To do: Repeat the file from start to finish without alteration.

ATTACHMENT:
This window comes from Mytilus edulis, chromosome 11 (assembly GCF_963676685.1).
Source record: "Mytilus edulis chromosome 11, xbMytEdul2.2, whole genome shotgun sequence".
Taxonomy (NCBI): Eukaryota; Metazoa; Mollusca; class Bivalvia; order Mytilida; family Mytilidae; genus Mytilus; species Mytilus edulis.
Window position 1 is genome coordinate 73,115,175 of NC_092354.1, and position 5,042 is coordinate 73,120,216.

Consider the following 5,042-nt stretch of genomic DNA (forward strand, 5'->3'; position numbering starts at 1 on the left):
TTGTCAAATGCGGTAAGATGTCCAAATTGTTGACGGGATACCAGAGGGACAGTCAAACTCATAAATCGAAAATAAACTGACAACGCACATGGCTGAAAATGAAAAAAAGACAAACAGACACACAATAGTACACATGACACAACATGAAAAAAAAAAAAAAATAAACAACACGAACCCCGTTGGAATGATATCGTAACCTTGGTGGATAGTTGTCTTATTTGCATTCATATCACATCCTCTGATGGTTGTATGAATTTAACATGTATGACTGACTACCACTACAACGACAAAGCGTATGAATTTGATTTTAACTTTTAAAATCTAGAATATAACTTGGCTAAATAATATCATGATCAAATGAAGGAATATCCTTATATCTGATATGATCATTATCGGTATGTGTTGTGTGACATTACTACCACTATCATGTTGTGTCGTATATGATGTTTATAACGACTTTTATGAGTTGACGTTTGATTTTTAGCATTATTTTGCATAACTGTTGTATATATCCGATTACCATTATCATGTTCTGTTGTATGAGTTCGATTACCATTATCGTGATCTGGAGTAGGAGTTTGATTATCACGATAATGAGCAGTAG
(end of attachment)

This window comes from Mytilus edulis, chromosome 11 (assembly GCF_963676685.1).
Source record: "Mytilus edulis chromosome 11, xbMytEdul2.2, whole genome shotgun sequence".
Taxonomy (NCBI): Eukaryota; Metazoa; Mollusca; class Bivalvia; order Mytilida; family Mytilidae; genus Mytilus; species Mytilus edulis.
Window position 1 is genome coordinate 73,115,175 of NC_092354.1, and position 5,042 is coordinate 73,120,216.

Consider the following 5,042-nt stretch of genomic DNA (forward strand, 5'->3'; position numbering starts at 1 on the left):
TTGTCAAATGCGGTAAGATGTCCAAATTGTTGACGGGATACCAGAGGGACAGTCAAACTCATAAATCGAAAATAAACTGACAACGCACATGGCTGAAAATGAAAAAAAGACAAACAGACACACAATAGTACACATGACACAACATGAAAAAAAAAAAAAAATAAACAACACGAACCCCGTTGGAATGATATCGTAACCTTGGTGGATAGTTGTCTTATTTGCATTCATATCACATCCTCTGATGGTTGTATGAATTTAACATGTATGACTGACTACCACTACAACGACAAAGCGTATGAATTTGATTTTAACTTTTAAAATCTAGAATATAACTTGGCTAAATAATATCATGATCAAATGAAGGAATATCCTTATATCTGATATGATCATTATCGGTATGTGTTGTGTGACATTACTACCACTATCATGTTGTGTCGTATATGATGTTTATAACGACTTTTATGAGTTGACGTTTGATTTTTAGCATTATTTTGCATAACTGTTGTATATATCCGATTACCATTATCATGTTCTGTTGTATGAGTTCGATTACCATTATCGTGATCTGGAGTAGGAGTTTGATTATCACGATAATGAGCAGTAG